Faculty and students at the University of Michigan pushed a music professor out of teaching a course after he screened a production of Othello that featured an actor in blackface.
Bright Sheng, an accomplished musician who has taught music composition at the university since 1995, in September showed students the 1965 movie starring the British actor Laurence Olivier as "the Moor of Venice." After a series of apology letters, in which he said the film "was racially insensitive and outdated" and defended his racial sensitivity, students and faculty wrote an open letter demanding that he be removed. He acquiesced to their demands last week and stepped down from teaching the class.
Sheng is just the latest professor to be pushed out of a role for transgressing "antiracist" norms in higher education. MIT canceled a lecture from Dorian Abbot, a geophysicist at the University of Chicago, after he argued diversity, equity, and inclusion efforts on campus are inherently unequal.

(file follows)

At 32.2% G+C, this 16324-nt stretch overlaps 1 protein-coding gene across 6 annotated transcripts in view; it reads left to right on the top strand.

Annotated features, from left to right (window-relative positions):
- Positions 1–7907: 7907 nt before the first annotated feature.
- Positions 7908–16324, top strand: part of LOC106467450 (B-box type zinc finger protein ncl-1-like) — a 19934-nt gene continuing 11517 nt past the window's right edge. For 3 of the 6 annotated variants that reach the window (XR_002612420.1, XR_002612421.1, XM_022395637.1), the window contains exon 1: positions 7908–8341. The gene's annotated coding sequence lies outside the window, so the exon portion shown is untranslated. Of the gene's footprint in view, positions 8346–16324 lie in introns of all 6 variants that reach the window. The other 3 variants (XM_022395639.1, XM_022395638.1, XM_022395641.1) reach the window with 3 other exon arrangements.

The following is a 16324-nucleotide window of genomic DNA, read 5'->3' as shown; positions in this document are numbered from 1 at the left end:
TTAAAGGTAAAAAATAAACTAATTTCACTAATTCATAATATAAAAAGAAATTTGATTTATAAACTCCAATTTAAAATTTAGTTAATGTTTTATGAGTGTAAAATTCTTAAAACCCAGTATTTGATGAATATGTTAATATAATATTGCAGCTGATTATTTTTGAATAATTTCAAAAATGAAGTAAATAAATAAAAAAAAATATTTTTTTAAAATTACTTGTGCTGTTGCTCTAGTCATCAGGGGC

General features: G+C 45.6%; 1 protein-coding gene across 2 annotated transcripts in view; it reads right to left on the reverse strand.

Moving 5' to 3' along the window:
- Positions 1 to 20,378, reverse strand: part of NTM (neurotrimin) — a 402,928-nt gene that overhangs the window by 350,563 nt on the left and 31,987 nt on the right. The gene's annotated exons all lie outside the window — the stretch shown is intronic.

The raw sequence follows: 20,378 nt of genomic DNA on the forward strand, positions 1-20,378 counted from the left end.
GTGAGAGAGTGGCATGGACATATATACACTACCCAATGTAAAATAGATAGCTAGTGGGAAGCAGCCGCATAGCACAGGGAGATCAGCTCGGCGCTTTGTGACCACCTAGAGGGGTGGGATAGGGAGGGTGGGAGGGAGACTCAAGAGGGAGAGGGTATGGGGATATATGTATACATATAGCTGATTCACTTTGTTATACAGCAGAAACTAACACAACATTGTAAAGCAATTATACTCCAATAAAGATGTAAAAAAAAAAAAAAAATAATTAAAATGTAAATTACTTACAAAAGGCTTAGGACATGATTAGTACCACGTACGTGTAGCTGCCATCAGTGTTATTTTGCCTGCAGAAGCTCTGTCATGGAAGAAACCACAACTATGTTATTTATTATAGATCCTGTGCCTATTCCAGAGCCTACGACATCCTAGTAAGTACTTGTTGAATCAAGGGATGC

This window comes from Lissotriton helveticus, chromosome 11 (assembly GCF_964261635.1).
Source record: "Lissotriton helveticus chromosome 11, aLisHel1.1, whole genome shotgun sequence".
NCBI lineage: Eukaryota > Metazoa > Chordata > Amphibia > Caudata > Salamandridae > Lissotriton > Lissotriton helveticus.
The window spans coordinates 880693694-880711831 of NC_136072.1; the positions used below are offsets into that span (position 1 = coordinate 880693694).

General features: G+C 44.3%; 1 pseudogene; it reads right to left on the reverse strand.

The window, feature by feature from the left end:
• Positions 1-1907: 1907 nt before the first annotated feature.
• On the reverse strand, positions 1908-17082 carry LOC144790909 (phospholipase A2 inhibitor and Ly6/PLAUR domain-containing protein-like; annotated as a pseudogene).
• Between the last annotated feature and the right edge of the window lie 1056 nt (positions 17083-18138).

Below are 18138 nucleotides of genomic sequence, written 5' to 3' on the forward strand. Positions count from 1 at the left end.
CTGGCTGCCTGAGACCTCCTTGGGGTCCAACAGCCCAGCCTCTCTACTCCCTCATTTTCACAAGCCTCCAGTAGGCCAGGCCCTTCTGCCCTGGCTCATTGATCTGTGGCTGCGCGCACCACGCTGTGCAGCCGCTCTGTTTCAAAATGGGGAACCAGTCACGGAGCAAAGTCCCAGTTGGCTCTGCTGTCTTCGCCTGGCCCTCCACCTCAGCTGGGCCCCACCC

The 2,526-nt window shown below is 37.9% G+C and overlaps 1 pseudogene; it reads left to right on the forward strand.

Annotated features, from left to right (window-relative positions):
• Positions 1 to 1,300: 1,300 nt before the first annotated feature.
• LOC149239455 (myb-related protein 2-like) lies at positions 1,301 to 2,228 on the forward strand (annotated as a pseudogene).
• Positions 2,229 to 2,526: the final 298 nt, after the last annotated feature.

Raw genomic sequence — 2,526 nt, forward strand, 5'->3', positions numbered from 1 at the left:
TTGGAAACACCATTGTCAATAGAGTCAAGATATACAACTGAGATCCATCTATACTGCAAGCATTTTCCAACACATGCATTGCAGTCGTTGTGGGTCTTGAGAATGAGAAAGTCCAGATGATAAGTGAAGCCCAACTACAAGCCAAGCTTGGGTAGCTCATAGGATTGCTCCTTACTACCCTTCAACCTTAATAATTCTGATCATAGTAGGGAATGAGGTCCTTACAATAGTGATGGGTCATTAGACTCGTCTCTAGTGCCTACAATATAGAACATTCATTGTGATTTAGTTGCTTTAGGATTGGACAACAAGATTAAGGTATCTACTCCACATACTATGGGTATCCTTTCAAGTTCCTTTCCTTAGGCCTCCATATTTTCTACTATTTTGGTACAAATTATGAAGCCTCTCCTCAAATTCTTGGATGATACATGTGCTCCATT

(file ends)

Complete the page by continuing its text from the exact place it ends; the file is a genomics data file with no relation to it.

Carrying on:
In the open letter, students and faculty took issue with Sheng's decision to defend his racial sensitivity, which he did by noting he has cast racial minorities as lead roles in his own productions.
"Professor Sheng responded to these events by crafting an inflammatory 'apology' letter to the department's students in which he chose to defend himself by listing all of the BIPOC individuals who he has helped or befriended throughout his career," the students and faculty wrote. "The letter implies that it is thanks to him that many of them have achieved success in their careers."
A student who attended the class said Sheng's decision to screen the movie "stunned" her and that she "was shocked that he would show something like this in something that's supposed to be a safe space." The dean of the School of Music, Theatre, and Dance, David Gier, denounced Sheng for taking "actions [that] do not align with our school's commitment to antiracist action, diversity, equity, and inclusion."
Sheng, who was born in Shanghai, China, has received a MacArthur "Genius Grant" and is a two-time Pulitzer Prize finalist.